AWS security and S3 buckets: How to maintain data security if you’re an AWS user
There have been several instances of AWS security incidents in the news recently, including the Capital One and Lion Air breaches, which compromised the data of millions of everyday individuals.
This is, perhaps, a good opportunity to share a personal experience of an insecure AWS configuration we discovered "in the wild”.
AWS, which stands for Amazon Web Services, is described by the e-commerce giant as “the world’s most comprehensive and broadly adopted cloud platform.” A truly global data centre, Amazon leverages more than 150 features that its customers can make use of, some of whom include government agencies, large corporates, and fast-paced startups.
Given our work in the cybersecurity field here in Australia, AWS security breaches come our way from time to time; just another day at the Triskele Labs office. Continue reading for a look at how we recently averted a potential data breach.
AWS AND DATA SECURITY - A DANGEROUS MATCH IF YOU DON’T TAKE THE RIGHT PRECAUTIONS
In this particular instance, the client we worked with used a misconfigured AWS Simple Storage Service (S3) bucket, which led to a compromise of sensitive production data from an engagement scoped for a development environment. This was all achieved without even logging into the application, highlighting the importance of protecting development instances, not just production instances.
When commencing the engagement of an application that requires a login, I always prefer to test several issues prior to authentication, as this is often the perspective from which the most critical issues can be discovered.
Symfony is a set of reusable PHP components and a PHP framework to build web applications. This software comes with a hugely verbose exception message dashboard, which is useful for debugging issues but tends to disclose a great deal of sensitive information about the application, including software versions, library information, database credentials, file paths and disk, and in this case, an AWS Access Key and AWS Secret Key.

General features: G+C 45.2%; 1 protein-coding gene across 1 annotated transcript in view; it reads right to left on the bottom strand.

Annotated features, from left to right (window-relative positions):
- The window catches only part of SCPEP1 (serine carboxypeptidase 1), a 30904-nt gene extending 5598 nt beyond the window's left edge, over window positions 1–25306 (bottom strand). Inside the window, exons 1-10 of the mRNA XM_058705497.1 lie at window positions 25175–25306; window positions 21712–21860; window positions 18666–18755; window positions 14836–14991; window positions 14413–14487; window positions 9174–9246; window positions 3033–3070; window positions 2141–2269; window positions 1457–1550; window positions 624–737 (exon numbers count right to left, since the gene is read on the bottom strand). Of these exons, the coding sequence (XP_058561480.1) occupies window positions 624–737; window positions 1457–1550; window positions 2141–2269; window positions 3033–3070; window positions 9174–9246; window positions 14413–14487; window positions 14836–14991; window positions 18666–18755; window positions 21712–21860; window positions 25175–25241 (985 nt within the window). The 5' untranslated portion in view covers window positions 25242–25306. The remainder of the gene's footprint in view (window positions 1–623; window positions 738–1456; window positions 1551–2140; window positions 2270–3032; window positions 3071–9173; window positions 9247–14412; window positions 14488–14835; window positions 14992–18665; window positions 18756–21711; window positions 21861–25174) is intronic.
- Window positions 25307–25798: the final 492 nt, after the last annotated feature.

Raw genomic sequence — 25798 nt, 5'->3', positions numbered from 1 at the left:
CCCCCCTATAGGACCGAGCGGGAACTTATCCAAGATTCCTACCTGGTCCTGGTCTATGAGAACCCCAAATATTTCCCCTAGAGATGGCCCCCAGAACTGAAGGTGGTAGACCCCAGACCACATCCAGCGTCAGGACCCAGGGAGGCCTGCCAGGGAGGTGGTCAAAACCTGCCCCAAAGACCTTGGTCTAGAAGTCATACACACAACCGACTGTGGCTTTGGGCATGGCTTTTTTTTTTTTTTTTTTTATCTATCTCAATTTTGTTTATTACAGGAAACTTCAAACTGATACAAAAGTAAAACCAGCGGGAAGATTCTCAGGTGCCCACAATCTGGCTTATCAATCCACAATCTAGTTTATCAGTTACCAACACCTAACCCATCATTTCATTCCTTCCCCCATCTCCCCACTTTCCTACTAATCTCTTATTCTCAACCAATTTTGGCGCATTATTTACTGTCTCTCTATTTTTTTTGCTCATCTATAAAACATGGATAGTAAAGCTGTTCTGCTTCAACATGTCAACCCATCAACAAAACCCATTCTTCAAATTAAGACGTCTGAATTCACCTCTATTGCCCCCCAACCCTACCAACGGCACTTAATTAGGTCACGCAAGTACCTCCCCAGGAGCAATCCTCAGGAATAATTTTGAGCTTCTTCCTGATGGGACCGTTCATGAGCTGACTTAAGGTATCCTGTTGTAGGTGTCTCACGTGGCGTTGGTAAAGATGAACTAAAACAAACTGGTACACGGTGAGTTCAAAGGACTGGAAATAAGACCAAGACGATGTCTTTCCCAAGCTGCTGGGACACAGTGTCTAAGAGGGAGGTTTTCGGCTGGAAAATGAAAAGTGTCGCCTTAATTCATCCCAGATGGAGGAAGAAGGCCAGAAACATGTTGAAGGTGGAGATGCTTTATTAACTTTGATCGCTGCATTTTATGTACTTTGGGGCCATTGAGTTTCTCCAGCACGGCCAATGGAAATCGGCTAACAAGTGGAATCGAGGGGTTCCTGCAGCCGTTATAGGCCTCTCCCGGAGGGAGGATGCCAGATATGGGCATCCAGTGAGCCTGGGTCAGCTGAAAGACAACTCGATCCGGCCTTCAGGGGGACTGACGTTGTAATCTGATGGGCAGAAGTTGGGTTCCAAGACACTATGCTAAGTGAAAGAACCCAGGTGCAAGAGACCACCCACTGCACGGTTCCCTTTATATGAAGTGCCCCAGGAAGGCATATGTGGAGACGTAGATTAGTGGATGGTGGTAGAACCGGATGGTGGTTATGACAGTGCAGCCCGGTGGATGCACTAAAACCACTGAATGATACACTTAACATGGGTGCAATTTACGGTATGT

I was, however, able to access S3 resources. An enumeration of available S3 buckets quickly showed that although I was testing a development instance, this particular account had access to several buckets labelled “production”, from which files could be enumerated including web application resources, CloudWatch logs, configuration logs and more!
WHAT DOES THIS EXPERIENCE TELL US?
The kicker to this story is that this particular development site was open to arbitrary IP addresses on the internet, as no AWS security groups had been set!
This means that anyone could access this development login page, send a request to the page that generates an error, gain access to the AWS tenancy, then pivot to access sensitive production resources.
There are several takeaways here – first, is to ensure that development instances are afforded the same, if not higher, protections as production instances.
Second, is to always consider the fact that AWS Security Groups could be used to lock down access to a resource.
Third, be careful when you’re using dashboards such as Symfony that expose sensitive information. Finally, always audit AWS Configurations through a full AWS security review before deploying an AWS resource to the public!
LEVERAGE COMPREHENSIVE AWS SECURITY EXPERTISE FOR COMPLETE DATA SECURITY
If you’re one of the thousands of companies that leverage AWS for your business applications, data security must be - or should be - at the forefront of your mind.